FORT WAYNE, Ind. — Enrico Blasi looked onward from high atop Allen County War Memorial Coliseum on Saturday night. Blasi looked relaxed, sitting in the last row, leaning back with his legs draped over the seat in front of him.

Perched so high after his team’s win over Alabama-Huntsville, the Miami (Ohio) coach watched the beginning of the Michigan hockey team’s 5-1 dismantling of the No. 2 seed Bemidji State in the first round of the NCAA Tournament. The Wolverines’ speed and precision methodically took advantage of the Beaver’s mistakes — just like they did a week earlier against Miami in the CCHA Tournament.

Michigan hockey coach Red Berenson told Blasi on Friday that the Wolverines did everything they could in the two teams’ CCHA semifinal matchup last weekend — which Michigan won 5-2 — to help the RedHawks prepare for the NCAA Tournament.

Maybe it was too much preparation, as the Wolverines lost 3-2 in double overtime Sunday night in what felt more like a heavyweight fight than a hockey game.

It was a bittersweet ending to a Cinderella run for the Wolverines, who had won seven straight games in March, entering Sunday, which propelled them into the NCAA Tournament and past Bemidji State in the first round. It was even more remarkable considering Michigan had been the lower seed in the past five contests — wearing its road blue uniforms away from Yost.

Michigan (26-18-1 overall) and Miami had already played each other three times this season and the play was as even as it could be throughout the NCAA Midwest regional final game. Each team was feeling the other out, with quick jabs here and there, as junior goaltender Shawn Hunwick and the RedHawks’ sophomore goalie Connor Knapp seemed to try to outdo each other on save after save.

But the save Hunwick couldn’t make made the difference.

Miami (29-7-7) carried the play for most of the third period with the score dead even at 2-2. The RedHawks watched a puck that bounced over Hunwick’s left shoulder clang off the post with three minutes left in the game. Then, less than three minutes into the first overtime, a referee blew a play dead for a penalty on Miami right before freshman forward Kevin Lynch knocked home a loose puck.

“I thought it was a goal,” senior defenseman Steve Kampfer said. “We were all jumping up and down on the bench. I don’t know. Right there and then you get the momentum, they’re down and out. And I think we applied a lot of pressure right after that. It’s hard to lose a game like that when you outplay a team in overtime.”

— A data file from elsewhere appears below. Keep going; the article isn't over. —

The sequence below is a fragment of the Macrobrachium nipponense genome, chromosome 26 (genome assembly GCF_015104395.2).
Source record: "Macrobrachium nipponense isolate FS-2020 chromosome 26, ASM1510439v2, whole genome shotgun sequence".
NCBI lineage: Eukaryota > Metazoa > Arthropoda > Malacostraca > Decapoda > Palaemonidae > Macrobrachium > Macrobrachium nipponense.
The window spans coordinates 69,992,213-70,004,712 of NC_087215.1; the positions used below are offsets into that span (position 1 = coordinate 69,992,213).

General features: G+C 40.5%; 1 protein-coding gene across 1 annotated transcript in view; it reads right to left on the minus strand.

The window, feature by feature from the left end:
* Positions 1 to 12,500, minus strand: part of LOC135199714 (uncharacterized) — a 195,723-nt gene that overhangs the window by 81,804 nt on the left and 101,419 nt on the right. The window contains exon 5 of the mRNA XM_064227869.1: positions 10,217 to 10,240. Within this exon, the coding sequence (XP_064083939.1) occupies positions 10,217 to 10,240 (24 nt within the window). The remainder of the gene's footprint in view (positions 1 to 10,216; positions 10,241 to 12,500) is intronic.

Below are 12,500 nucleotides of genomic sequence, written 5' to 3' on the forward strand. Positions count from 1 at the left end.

The Wolverines picked up their intensity in the first overtime while it seemed that Miami was playing more timidly, as Michigan outshot the RedHawks 20-6. But Knapp kept Miami in the game, stopping all of the Wolverines’ shots.
And so the fight continued.

The game was scoreless for nearly 60 minutes after Miami knotted the game at the beginning of the second period. That is, until a puck trickled under Hunwick’s pads for the game-winning goal.

“I think this (game) hurts the most,” Kampfer said. “On a standpoint of we weren’t supposed to be here, we had a great run going. And now, our season came to a halt fairly quickly. And it’s unfortunate it has to come like that.”

Michigan scored five goals on the CCHA Player of the Year, sophomore goaltender Cody Reichard, when the teams met at Joe Louis Arena on March 20. Sunday night, Blasi decided to go with Knapp and the netminder validated his coach’s decision, making 55 saves. Knapp’s counterpart, Hunwick, finished with a career-high 32 saves.

“You’re so close,” Berenson said. “If we would have gotten (to the Frozen Four), this team was really making believers out of everyone that two months ago wouldn’t have given us hope in heck of making a Ford Field, Frozen Four appearance. This would’ve been great. And it was great, but it’s not as good.”

And the Wolverines went toe to toe with the No. 1 seed in the entire NCAA Tournament Sunday for 82 minutes. They were a lucky bounce away from dancing all the way to Ford Field.

“It’s a fine line between winning (and losing),” Berenson said. “I don’t even feel like we lost. I feel so good about our team and what they’ve accomplished. … The thing I like about this team was that they really came together. There was no individual agendas. There was no one worried about the wrong things. Everybody was for the team. And that had to be a great feeling for these guys in the locker room. I know it was for me as a coach.”

A minute and 54 seconds into the second overtime, Michigan’s season was over and the climactic battle had finished.

Blasi’s seat was much closer on Sunday night, and he certainly witnessed one for the ages.

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